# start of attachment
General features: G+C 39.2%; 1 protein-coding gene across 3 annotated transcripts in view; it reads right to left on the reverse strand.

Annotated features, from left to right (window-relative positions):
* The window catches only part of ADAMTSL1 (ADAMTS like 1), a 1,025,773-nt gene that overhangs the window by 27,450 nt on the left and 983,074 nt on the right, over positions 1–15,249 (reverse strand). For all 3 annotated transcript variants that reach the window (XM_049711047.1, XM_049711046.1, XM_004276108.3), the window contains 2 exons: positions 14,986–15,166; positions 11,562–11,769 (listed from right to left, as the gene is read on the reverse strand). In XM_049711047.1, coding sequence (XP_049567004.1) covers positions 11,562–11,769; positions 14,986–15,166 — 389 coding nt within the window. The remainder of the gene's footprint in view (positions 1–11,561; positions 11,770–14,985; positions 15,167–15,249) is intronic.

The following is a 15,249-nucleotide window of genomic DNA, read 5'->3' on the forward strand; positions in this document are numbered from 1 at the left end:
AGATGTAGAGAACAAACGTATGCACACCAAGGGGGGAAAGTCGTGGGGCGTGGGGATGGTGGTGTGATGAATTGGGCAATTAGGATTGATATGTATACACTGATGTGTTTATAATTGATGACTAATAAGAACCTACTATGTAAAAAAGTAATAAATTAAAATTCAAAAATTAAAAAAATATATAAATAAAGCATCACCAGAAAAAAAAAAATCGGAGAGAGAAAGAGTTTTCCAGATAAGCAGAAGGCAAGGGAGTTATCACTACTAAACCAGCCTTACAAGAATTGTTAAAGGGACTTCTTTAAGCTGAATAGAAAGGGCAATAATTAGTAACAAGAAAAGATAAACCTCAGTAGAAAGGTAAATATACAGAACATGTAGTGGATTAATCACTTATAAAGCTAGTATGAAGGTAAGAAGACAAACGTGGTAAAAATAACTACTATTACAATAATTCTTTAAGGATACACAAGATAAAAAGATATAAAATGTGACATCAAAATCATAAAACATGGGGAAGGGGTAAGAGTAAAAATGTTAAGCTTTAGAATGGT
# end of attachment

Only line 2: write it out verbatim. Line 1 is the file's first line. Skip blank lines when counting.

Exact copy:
Annotated features, from left to right (window-relative positions):